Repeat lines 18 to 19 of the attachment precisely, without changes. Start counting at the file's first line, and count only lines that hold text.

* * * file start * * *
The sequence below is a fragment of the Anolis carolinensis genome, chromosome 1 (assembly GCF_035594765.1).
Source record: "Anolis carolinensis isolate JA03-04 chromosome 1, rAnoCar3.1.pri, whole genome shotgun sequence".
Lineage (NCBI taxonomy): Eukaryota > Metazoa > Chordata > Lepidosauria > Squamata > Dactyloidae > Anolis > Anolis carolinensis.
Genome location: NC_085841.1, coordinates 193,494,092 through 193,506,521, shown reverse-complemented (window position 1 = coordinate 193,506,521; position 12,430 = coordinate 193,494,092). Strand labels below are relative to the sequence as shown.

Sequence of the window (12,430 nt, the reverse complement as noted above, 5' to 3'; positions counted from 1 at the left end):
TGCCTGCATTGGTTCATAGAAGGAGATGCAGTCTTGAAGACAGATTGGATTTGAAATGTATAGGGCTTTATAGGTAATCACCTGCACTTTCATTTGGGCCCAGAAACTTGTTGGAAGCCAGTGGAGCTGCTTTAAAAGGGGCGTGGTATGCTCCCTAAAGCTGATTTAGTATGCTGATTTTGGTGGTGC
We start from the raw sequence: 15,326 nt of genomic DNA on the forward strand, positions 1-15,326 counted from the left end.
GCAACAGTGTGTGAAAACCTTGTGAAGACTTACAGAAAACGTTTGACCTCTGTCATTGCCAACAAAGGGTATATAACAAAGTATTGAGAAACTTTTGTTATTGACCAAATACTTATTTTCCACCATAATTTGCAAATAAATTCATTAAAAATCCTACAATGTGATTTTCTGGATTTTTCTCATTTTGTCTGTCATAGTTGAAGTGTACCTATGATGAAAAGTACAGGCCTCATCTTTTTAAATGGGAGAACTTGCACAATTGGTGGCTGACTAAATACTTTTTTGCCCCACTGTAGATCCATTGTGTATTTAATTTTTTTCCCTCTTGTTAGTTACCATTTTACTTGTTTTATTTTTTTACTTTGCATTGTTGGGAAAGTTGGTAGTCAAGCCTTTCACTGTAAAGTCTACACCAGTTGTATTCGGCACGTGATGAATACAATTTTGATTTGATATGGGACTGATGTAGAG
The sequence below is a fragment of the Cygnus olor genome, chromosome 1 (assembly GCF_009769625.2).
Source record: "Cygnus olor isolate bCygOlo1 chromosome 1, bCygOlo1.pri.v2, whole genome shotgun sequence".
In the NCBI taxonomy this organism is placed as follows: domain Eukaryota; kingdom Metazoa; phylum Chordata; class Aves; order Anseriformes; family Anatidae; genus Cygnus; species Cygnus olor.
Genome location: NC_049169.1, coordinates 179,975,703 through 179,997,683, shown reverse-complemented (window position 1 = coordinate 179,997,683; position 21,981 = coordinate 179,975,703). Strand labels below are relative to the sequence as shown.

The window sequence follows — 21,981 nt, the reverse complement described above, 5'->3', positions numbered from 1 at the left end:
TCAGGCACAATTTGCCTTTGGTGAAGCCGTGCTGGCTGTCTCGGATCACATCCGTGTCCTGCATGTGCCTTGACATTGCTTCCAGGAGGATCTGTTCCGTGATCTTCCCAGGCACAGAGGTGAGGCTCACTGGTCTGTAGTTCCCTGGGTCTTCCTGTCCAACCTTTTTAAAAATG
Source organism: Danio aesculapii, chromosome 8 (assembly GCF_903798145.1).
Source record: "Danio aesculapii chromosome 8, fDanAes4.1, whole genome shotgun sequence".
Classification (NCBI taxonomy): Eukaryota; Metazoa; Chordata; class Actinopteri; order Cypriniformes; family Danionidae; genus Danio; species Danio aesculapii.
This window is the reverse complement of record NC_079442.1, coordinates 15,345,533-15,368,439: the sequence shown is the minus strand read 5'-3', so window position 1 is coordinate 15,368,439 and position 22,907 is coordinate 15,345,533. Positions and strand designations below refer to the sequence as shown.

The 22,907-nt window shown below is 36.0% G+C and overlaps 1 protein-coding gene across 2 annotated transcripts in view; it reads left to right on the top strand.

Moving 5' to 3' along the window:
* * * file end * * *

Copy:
This window is the reverse complement of record NC_079442.1, coordinates 15,345,533-15,368,439: the sequence shown is the minus strand read 5'-3', so window position 1 is coordinate 15,368,439 and position 22,907 is coordinate 15,345,533. Positions and strand designations below refer to the sequence as shown.

The 22,907-nt window shown below is 36.0% G+C and overlaps 1 protein-coding gene across 2 annotated transcripts in view; it reads left to right on the top strand.